Jury: airplane manufacturer not responsible in Cory Lidle’s death

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It was just less than a month ago that the Cory Lidle wrongful death trial began. The claim, brought by Lidle’s family: that the manufacturer of the airplane Lidle was flying malfunctioned and was responsible for his death.  Today the jury came back with a verdict. They did not agree.  The FAA’s determination of the matter — pilot error — remains the only explanation adopted by anyone who has dispassionately considered the matter.

HBT Commenter Emeritus Old Gator is a licensed pilot with thousands of hours under his belt and has experience with the sort of plane Lidle was flying that fateful day in October 2006.  His assessment, in comments last month, was as follows:

The scenario of an aircraft as relatively simple as a Cirrus going out of control due to a berserk Hall-9000 control system strikes me as too preposterous to take very seriously. This one has all the classic hallmarks of overreaching student pilot stupidity and an instructor who was asleep at the switch … I can tell you that any pilot who was trying to perform a 180-degree turn inside the Hudson corridor, below the level of the surrounding buildings, was doing something very foolish unless there was some kind of genuine emergency at hand – like, collision avoidance – and any instructor who would permit him to do so should have had his license yanked.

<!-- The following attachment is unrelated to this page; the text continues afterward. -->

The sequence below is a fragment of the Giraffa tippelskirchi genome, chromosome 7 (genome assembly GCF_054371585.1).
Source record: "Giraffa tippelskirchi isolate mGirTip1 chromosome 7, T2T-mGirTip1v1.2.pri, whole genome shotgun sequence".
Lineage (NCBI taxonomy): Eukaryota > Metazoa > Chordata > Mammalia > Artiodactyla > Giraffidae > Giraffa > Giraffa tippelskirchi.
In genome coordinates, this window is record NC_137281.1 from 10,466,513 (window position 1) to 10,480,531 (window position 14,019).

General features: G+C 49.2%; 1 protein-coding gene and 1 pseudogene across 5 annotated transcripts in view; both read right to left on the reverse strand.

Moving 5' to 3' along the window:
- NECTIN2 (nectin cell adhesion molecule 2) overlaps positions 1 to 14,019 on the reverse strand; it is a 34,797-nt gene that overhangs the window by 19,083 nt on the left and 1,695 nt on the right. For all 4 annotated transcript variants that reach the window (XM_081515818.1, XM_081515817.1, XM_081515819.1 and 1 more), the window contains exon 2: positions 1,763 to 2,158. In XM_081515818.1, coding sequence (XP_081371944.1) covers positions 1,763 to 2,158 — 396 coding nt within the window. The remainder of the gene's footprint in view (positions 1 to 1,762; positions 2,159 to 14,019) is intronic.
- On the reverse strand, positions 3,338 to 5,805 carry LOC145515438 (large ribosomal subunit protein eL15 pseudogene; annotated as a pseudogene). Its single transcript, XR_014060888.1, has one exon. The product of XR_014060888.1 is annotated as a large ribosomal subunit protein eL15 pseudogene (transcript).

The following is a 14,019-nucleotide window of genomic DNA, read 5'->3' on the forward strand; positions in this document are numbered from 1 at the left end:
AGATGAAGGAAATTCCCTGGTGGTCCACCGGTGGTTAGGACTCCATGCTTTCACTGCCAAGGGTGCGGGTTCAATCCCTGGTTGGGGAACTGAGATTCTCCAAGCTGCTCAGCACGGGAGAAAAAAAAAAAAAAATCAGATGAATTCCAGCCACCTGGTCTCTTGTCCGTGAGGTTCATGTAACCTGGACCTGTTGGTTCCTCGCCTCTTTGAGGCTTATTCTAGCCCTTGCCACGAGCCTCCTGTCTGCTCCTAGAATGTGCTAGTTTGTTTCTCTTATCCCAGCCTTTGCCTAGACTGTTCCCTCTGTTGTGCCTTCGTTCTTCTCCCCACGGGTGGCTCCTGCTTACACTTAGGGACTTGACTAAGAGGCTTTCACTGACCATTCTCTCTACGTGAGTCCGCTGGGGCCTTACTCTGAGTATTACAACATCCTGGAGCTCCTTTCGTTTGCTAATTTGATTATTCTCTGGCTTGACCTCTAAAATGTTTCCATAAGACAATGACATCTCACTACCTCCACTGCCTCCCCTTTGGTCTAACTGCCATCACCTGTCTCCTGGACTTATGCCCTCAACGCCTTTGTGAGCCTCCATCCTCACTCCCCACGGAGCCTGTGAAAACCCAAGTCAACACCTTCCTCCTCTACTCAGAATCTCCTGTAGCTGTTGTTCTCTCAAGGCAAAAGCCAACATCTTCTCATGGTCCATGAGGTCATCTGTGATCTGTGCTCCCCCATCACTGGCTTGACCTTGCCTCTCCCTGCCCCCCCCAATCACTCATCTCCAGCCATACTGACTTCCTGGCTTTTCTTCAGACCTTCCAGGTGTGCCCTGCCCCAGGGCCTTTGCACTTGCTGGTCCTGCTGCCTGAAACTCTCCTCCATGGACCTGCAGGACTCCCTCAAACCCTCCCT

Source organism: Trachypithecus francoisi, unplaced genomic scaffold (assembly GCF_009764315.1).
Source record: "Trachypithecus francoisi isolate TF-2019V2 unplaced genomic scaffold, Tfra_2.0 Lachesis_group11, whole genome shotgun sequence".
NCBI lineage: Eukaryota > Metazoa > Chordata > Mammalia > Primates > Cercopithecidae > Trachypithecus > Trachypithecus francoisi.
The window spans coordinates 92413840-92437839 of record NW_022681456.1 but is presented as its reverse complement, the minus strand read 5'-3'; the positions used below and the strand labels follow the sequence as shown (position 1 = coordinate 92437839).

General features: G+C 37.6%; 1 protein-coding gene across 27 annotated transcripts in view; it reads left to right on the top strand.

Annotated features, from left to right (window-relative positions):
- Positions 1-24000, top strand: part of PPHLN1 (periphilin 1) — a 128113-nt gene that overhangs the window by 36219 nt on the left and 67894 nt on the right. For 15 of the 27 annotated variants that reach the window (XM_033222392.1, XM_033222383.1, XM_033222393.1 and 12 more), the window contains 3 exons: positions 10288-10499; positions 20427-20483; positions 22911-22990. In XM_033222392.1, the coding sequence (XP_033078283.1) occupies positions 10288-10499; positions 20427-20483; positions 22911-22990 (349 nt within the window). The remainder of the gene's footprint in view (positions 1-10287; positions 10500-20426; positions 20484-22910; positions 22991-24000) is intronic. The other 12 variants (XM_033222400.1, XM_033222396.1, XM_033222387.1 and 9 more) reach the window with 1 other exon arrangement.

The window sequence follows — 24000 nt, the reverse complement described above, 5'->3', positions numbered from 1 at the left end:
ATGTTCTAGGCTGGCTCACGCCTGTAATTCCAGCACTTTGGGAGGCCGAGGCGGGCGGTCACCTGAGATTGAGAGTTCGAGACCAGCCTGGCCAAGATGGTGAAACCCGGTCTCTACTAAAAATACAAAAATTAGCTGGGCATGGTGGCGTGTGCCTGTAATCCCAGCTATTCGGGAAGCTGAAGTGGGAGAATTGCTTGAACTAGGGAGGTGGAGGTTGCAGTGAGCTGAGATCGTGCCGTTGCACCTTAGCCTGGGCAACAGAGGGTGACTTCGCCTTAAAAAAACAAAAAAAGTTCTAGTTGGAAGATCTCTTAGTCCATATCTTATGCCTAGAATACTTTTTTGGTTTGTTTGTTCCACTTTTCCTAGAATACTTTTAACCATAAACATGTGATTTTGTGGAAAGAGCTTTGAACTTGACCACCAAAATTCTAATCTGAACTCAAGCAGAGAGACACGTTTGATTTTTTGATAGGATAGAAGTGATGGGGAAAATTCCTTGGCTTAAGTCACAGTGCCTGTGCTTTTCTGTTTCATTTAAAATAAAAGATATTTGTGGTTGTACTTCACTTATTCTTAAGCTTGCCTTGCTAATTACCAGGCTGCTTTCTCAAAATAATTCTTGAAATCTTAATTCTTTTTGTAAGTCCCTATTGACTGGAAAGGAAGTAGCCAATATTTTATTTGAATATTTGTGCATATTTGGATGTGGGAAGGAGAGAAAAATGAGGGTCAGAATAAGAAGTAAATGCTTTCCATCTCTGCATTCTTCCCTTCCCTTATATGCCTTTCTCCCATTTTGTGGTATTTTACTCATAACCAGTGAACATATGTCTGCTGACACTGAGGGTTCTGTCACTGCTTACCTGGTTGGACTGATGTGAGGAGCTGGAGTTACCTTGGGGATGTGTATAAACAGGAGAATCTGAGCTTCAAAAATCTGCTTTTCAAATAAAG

Cory Lidle’s death was a sad thing. But it would seem that his death was also the doing of his own errors and/or those of the flight instructor who died with him.

Report: Momentum in talks between Mariners, Jon Jay

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MLB.com’s Mark Feinsand reports that there is some momentum in talks between the Mariners and free agent outfielder Jon Jay.

Jay, 32, hit .296/.374/.375 in 433 plate appearances with the Cubs last season, which is adequate. He’s heralded more for his defense and his ability to play all three outfield spots.

The Mariners are losing center fielder Jarrod Dyson to free agency and likely don’t want to rely on Guillermo Heredia next season, hence the interest in Jay. The free agent class for center fielders is otherwise relatively weak.